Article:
Display Settings:

Format

Send to:

Choose Destination
We are sorry, but NCBI web applications do not support your browser and may not function properly. More information
Psychopharmacol Bull. 1992;28(3):261-74.

Neuroanatomical circuits in depression: implications for treatment mechanisms.

Author information

  • 1Department of Psychiatry, Washington University School of Medicine, St. Louis, MO 63110.

Abstract

We previously investigated the functional neuroanatomy of familial pure depressive disease (FPDD) using positron emission tomography (PET) measurements of regional blood flow and obtained evidence that flow is increased in the left prefrontal cortex, amygdala, and medial thalamus and is decreased in the medial caudate. These data along with other evidence suggested that circuits involving the prefrontal cortex, amygdala, and related parts of the striatum, pallidum, and medial thalamus are involved in the pathophysiology of FPDD. One of these circuits, the limbic-thalamo-cortical circuit, which includes the amygdala, the medio-dorsal thalamus, and parts of the ventral and medial prefrontal cortex, may be engaged in abnormal reverberatory activity that maintains the cognitive and emotional set of depression. Using this hypothesis as a neural model to investigate antidepressant treatment mechanisms, we review evidence that the changes in dopaminergic, serotonergic, and noradrenergic function induced by somatic antidepressant therapies may yield modulatory effects on limbic-thalamo-cortical activity. We also discuss preliminary findings of treatment-associated changes in this circuit in studies comparing PET images acquired before and during antidepressant treatment.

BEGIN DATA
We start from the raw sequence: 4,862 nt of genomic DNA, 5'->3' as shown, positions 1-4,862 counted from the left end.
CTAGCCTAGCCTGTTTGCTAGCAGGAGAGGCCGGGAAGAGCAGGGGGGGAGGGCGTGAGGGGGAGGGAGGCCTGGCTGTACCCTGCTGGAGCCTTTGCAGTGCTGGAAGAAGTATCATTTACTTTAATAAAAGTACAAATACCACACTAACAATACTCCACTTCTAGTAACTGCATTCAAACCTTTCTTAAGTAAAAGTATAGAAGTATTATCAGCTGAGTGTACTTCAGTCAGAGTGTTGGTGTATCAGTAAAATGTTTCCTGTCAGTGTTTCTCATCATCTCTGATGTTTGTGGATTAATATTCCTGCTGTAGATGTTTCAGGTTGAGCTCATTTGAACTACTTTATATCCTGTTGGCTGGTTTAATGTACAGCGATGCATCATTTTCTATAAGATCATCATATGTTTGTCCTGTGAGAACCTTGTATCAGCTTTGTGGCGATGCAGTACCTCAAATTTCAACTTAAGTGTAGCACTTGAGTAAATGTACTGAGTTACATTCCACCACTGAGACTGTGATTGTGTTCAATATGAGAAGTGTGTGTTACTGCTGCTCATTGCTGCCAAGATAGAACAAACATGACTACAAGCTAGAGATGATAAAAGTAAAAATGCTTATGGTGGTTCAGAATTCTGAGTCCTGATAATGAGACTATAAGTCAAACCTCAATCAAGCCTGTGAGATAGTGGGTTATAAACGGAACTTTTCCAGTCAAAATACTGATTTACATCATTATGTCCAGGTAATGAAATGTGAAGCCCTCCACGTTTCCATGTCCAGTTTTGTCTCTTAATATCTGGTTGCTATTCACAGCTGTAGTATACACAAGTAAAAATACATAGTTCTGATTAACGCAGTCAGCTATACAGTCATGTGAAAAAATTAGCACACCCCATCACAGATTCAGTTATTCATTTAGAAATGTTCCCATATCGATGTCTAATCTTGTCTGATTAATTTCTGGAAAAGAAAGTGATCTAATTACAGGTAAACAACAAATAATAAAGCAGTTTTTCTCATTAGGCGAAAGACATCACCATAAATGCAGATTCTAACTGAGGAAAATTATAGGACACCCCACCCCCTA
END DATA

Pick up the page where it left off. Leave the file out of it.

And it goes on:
PMID:
1480730
[PubMed - indexed for MEDLINE]
PubMed Commons home

PubMed Commons

0 comments
How to join PubMed Commons

    Supplemental Content

    Loading ...
    Write to the Help Desk